Mullens mural painter
Accessible recreation guide
Following the dream
Cultural Facilities grant awards
Take two: WV Filmmakers Guild rides again
By Sam Holdren
Eighteen filmmakers from various points in West Virginia sit at small tables filling time on a balmy Saturday morning inside Sutton’s Landmark Studio of the Arts. While some who have long been acquainted partake in chitchat, the others wait silently, no doubt curious about their purpose here.
Then West Virginia filmmaker Bob Gates calls the meeting of the West Virginia Filmmakers Guild to order. Just hours after this October 5 meeting, fellow filmmaker and founder of Paradise Film Institute Danny Boyd will remark that “80% of West Virginia filmmaking history was sitting in this room today.”
Founded in 1978, the WVFG began with a group of filmmakers interested in establishing communications between filmmakers and anyone else interested in knowing what resources West Virginia has to offer where film or video is concerned. Since then, the group has sponsored various film projects ranging from Building a Cello With Harold, by current-guild president Bob Gates, to its current sponsorship of The Man Who Stole the Moon, by Morgantown-based filmmaker Chip Hitchcock of WV Public Television, who also received a $10,000 WV Commission on the Arts grant for his effort. The WVFG exists to support and promote filmmaking in West Virginia.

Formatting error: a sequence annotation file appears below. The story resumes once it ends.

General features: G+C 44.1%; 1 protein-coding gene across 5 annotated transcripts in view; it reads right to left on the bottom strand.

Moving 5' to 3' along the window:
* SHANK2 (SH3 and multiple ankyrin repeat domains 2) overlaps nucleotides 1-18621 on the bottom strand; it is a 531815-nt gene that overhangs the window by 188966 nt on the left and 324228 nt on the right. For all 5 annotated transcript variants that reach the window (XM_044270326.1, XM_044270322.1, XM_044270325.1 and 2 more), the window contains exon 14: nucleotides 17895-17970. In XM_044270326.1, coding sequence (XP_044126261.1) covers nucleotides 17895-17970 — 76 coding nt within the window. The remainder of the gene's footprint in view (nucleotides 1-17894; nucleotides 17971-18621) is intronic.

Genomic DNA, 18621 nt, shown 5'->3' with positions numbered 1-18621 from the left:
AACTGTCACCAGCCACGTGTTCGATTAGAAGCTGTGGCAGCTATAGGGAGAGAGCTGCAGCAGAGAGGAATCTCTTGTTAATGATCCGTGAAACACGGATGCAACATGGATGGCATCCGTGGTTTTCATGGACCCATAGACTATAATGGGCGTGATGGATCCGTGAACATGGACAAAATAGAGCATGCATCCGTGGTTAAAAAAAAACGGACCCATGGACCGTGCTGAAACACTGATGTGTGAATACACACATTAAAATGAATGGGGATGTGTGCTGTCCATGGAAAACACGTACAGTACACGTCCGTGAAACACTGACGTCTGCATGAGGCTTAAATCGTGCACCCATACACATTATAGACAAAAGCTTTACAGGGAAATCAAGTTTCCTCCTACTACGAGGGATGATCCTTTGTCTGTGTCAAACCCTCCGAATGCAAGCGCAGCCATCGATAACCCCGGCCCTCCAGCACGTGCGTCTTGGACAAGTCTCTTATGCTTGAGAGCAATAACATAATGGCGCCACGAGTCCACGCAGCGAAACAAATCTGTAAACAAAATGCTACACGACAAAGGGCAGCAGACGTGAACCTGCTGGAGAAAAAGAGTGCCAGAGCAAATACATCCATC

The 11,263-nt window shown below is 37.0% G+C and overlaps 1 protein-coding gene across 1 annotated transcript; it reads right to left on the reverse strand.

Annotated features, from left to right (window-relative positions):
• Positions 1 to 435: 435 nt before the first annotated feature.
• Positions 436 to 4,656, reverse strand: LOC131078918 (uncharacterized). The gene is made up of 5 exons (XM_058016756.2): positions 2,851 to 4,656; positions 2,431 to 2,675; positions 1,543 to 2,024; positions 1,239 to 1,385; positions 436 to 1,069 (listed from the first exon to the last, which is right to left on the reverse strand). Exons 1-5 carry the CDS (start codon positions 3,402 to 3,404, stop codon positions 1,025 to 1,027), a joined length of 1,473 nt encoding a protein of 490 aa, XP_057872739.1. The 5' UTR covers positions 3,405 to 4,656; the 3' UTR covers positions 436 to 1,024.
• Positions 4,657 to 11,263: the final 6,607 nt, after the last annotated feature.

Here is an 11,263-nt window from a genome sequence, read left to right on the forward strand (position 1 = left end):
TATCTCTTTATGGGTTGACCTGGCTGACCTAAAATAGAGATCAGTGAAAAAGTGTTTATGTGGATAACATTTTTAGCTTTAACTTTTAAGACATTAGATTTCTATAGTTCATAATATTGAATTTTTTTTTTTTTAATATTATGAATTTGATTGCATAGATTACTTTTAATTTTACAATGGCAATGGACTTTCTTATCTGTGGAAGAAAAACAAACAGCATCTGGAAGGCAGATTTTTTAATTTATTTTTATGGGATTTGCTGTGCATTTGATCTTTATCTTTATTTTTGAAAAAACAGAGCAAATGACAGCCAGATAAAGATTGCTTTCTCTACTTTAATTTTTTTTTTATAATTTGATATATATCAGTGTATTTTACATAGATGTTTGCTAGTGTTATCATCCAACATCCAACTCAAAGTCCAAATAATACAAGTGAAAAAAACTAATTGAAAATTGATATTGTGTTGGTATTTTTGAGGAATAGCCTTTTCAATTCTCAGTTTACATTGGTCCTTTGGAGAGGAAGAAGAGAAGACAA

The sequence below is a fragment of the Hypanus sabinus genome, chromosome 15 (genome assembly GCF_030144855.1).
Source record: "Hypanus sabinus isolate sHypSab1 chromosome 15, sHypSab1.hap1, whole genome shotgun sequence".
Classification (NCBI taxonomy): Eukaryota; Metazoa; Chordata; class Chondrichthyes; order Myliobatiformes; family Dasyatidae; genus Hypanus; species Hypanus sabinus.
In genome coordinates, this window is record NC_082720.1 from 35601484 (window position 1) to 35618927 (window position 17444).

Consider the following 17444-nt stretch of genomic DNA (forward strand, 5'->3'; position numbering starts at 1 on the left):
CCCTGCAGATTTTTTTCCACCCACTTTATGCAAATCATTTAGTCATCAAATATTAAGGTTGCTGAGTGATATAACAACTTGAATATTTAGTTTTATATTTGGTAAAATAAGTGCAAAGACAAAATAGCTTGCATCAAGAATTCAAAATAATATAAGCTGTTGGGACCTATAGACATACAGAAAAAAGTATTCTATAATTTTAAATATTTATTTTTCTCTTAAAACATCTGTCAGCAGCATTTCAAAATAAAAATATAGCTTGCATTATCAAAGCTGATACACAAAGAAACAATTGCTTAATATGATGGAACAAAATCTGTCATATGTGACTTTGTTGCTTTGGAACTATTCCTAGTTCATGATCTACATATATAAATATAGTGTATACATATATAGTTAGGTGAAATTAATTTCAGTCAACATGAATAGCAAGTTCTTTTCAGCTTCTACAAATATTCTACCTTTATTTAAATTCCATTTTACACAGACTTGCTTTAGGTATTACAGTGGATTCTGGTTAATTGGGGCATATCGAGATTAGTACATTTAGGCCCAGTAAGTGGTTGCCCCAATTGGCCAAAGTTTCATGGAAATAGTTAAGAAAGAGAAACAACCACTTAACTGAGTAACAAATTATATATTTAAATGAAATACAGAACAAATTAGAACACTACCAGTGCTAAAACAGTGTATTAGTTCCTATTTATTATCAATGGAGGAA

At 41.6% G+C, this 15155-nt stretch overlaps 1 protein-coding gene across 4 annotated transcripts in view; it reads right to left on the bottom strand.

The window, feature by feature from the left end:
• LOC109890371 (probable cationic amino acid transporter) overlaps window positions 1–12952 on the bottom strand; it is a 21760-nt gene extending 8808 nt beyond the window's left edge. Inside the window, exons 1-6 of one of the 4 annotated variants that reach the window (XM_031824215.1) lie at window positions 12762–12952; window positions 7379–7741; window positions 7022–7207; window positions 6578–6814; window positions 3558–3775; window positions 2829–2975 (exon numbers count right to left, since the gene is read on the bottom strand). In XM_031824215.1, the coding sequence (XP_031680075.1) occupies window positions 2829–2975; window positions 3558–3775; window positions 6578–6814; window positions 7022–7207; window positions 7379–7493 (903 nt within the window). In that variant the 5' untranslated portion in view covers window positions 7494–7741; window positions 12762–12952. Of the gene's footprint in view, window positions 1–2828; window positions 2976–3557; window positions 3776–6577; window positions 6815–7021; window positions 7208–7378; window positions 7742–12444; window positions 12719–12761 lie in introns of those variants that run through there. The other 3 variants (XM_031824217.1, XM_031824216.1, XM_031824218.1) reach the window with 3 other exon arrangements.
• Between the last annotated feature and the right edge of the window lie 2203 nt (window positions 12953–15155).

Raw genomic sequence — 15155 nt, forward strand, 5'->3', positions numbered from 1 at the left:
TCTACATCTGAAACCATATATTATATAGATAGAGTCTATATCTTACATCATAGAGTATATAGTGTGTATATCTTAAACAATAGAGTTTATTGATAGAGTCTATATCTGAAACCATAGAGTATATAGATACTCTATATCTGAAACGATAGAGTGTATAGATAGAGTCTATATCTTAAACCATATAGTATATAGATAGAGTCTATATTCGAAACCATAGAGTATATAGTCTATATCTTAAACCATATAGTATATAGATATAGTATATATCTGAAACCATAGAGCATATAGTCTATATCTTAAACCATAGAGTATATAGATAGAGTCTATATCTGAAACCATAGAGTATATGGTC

According to newly-elected secretary Terry Lively, plans are in the works for a website containing “contacts for members of the guild and links to a variety of film and video-making resources…including actors, scriptwriters, technical service companies, makeup artists, etc.” The guild will meet twice a year to conduct workshops, view and critique works-in-progress, and network, which remains a key activity in getting film and video projects accomplished in the Mountain State.
For the past few years, the WVFG has faced logical challenges in keeping its organization together: Members who relocated, members who fell on busy times, and the lack of youth assuming the reins for a maturing organization. Indeed, the youngest attendee of the October guild meeting was 23. However, the WVFG aims to return to its roots while infusing itself with a new interest and excitement that Gates hopes will “see it become a viable economic enterprise within this state.”
Membership is open to the public. Annual dues are $5 for students, $15 for other individuals and $25 for organizations. For more information or membership applications, please write to board member Kevin Carpenter at 92 South Stonewall Street, Sutton, WV 26601, or e-mail email@example.com.